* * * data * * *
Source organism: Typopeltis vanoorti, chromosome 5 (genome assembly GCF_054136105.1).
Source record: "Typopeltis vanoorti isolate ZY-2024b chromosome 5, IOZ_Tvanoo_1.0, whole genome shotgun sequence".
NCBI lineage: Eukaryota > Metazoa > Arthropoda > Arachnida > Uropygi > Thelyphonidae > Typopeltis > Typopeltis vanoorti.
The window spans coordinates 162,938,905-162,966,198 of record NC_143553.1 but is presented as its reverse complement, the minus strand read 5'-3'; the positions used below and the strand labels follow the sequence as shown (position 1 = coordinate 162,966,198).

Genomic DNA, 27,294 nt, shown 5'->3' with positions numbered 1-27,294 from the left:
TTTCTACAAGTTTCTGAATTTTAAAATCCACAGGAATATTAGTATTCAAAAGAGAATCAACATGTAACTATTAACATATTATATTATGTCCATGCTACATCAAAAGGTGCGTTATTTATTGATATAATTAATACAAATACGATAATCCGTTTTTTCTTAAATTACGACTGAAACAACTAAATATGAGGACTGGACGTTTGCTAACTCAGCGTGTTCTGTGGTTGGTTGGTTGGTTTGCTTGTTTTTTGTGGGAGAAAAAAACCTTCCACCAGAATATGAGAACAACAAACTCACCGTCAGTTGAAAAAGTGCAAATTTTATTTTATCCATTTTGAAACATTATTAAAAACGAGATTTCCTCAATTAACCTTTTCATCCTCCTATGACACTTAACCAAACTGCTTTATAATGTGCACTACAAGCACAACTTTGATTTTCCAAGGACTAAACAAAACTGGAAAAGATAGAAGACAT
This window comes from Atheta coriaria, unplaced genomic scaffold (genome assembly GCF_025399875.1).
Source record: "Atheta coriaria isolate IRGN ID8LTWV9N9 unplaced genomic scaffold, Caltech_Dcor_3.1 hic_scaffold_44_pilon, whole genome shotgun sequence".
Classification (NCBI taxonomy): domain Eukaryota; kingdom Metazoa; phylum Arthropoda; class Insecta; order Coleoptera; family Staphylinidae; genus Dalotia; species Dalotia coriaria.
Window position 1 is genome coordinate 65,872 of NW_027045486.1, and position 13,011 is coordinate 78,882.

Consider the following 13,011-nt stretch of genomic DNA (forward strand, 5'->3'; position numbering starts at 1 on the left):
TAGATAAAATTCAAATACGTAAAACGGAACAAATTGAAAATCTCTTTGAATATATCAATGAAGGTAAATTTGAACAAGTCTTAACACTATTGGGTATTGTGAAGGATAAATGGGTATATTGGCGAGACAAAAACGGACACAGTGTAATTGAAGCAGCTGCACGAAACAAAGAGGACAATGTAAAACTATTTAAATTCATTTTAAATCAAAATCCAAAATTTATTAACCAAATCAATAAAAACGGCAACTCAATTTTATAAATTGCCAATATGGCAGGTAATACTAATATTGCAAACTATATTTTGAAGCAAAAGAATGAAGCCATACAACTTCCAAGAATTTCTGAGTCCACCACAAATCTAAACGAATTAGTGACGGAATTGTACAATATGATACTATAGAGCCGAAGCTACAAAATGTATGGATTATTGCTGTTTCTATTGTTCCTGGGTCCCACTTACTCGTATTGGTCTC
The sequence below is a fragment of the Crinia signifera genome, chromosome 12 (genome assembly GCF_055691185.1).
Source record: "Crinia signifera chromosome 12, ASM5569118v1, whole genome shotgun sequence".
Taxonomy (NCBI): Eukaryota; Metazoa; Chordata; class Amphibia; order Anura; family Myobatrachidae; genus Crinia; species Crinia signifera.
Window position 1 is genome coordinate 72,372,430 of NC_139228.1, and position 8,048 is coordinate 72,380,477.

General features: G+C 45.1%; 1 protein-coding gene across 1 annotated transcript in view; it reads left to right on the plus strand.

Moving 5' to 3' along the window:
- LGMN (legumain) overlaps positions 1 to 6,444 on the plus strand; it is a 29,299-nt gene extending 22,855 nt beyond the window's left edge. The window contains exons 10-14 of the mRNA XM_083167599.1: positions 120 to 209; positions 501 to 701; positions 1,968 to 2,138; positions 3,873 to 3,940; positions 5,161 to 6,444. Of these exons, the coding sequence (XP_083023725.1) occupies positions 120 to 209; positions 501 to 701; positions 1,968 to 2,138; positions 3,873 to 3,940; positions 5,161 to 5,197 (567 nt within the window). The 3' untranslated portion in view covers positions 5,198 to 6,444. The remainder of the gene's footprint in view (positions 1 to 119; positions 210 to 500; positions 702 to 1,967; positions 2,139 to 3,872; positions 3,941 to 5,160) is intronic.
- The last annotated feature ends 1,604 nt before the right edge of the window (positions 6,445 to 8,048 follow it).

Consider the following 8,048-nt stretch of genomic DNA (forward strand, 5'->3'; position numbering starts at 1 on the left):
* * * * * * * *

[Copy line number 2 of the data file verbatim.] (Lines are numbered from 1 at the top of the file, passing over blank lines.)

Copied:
Source record: "Typopeltis vanoorti isolate ZY-2024b chromosome 5, IOZ_Tvanoo_1.0, whole genome shotgun sequence".